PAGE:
Stephen Laititi Mutunga, PhD and Caleb Were Mboko
Education is a critical success factor in any economy, developed or developing as it is the process through which teaching and learning take place and knowledge is shared or passed. Governments the world over support education in order to ensure that their population is equipped with skills and knowledge to tackle current and emerging challenges. In Kenya, Education is the highest consumer of government funds. A lot of importance is attached to teaching and learning and performance at various stages. Performance of public secondary schools in Kwale County, Kenya, had been observed to be going down over years. The purpose of this study was to establish why performance was declining despite spirited efforts by stakeholders to support education. Further, the study sought to specifically establish the perception of students in secondary schools on their teachers’ preparedness and delivery of teaching and learning. The population was students in Kwale County represented by candidates in form four, their teachers and Principals. Therefore, it was from all 98 public secondary with 6,540 form four students and 960 Teachers and 98 principals. Krejcie and morgan (1970) table of sample size determination was used to get 364 of 6,540 students, 274 of the 960 teachers, and 29 of the 98 principals. Structured questionnaires were used to collect data through drop and pick method in the selected schools. Random sampling of respondents among form four students and teachers was carried out while purposive sampling of principals was done. Responses were gathered on a five-point Likert scale and data analysis carried out through Statistical Package for Social Sciences (SPSS) version 22. Regression analysis was carried out to establish the relationship between the independent and dependent variable. Reliability was established through Cranbach alpha coefficient of .83 signifying high level internal consistency of the research instrument. The findings established that there was a significant relationship between students’ perception of their teachers’ delivery of teaching and performance in examinations (R2 =0.111, F=317.542, P=0.000). Among the constructs determining teachers’ performance that the students rated, teachers reporting on time was the highest at 67.5% of respondents, teachers beginning and ending their lessons in time was next at 64.5%, teachers giving and marking assignments as expected was rated at 61.8% of students, teachers planning of lessons and delivery at 53.3%, teachers’ caring attitude towards students at 51.7% and coverage of syllabi at 31.9%. Therefore, save for poor rating of coverage of syllabi by teachers, the other indicators of their commitment to delivery of teaching and learning were above fifty percent with a number of respondents being neutral (neither agreeing or disagreeing) on the indicators. The findings mean that 11.1% of performance could be attributed to students’ attitude on teachers. Coverage of syllabus in time was found as the important contributor to declining in student’s performance, all other factors constant. It was recommended that teachers Endeavour to cover syllabi in time to enable student’s ample time for revision. Further studies on private and faith based schools along the same parameters were recommended. Policy on teachers’ attention to detail and endearing themselves to students as well as preparedness on delivery of syllabi were recommended.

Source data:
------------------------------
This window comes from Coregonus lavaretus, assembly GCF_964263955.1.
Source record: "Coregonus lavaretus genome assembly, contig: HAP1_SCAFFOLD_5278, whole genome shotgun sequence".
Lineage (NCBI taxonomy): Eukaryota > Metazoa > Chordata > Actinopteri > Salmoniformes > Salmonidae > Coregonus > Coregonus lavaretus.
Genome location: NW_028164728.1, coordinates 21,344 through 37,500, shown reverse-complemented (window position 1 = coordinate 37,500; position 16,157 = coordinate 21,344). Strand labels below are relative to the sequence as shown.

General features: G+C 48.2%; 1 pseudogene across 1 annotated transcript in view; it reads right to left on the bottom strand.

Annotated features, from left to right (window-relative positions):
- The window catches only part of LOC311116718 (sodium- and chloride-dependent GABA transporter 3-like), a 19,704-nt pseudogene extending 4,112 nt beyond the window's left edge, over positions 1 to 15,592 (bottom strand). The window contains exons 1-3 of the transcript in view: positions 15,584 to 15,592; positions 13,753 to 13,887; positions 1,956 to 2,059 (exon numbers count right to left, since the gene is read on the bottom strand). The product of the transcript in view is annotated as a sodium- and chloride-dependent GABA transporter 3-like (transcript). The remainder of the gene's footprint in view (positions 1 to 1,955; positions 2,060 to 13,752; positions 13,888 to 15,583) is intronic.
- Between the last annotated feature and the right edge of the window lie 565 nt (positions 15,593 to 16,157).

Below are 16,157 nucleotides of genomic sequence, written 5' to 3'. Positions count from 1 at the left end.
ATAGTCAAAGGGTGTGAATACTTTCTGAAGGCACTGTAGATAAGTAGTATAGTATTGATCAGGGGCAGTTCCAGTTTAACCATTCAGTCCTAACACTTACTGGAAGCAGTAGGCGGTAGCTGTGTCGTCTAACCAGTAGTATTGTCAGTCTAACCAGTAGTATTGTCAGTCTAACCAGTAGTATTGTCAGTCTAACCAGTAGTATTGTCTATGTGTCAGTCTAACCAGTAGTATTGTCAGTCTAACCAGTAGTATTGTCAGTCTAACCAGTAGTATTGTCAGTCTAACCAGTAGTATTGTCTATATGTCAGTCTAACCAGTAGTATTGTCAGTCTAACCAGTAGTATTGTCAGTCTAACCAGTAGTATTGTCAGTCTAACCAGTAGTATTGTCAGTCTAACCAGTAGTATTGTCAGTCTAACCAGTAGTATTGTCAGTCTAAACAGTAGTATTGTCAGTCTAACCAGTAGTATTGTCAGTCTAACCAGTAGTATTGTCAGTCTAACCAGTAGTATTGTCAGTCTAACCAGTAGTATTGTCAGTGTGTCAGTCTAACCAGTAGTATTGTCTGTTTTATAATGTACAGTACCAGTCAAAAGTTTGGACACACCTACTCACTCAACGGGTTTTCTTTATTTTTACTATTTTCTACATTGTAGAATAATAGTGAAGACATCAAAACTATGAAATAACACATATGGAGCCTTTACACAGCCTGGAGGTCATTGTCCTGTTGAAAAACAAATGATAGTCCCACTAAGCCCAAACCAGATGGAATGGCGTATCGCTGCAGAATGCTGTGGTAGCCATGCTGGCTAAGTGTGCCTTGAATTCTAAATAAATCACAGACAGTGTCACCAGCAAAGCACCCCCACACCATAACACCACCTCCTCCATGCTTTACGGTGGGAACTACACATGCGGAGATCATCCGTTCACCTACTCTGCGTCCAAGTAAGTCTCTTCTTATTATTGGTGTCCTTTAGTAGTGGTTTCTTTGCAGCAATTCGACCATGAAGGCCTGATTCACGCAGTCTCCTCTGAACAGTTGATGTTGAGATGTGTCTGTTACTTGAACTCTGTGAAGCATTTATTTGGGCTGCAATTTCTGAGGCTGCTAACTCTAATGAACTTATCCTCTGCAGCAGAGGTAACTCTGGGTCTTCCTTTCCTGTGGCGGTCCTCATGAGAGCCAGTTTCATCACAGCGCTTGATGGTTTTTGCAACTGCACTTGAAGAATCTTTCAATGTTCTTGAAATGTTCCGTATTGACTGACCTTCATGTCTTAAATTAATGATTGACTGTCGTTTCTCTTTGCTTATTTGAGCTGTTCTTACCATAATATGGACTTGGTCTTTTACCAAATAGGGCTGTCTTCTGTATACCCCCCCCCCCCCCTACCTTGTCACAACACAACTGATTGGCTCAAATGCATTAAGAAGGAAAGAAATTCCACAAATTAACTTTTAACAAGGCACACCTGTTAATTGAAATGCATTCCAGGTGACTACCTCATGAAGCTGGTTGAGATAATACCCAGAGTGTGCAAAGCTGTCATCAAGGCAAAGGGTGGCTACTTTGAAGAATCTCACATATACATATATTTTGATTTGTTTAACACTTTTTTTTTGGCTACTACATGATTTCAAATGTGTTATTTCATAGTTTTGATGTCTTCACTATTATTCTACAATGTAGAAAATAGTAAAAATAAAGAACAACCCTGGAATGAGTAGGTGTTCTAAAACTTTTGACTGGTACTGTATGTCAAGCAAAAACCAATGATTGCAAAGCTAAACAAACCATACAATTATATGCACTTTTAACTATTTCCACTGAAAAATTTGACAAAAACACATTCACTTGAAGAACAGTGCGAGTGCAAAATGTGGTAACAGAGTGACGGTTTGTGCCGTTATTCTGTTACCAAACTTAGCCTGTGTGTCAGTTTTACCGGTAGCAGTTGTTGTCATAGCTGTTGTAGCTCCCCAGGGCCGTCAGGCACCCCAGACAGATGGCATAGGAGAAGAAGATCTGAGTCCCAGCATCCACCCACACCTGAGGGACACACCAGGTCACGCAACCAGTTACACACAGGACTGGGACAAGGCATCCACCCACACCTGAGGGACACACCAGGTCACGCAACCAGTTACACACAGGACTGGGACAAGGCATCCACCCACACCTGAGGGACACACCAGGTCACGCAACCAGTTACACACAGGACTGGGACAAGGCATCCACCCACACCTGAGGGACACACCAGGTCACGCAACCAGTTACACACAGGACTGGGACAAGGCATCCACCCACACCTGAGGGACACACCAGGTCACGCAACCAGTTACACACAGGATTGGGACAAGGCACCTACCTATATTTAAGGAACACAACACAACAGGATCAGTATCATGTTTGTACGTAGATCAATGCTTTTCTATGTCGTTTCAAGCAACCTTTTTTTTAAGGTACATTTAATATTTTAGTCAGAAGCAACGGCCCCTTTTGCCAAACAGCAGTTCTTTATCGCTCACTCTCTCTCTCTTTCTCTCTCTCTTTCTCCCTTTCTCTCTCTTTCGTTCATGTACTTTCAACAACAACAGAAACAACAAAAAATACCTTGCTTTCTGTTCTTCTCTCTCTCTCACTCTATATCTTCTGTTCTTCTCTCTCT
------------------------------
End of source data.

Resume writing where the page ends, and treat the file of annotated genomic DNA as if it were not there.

Keywords: Performance, perception.
PDF Download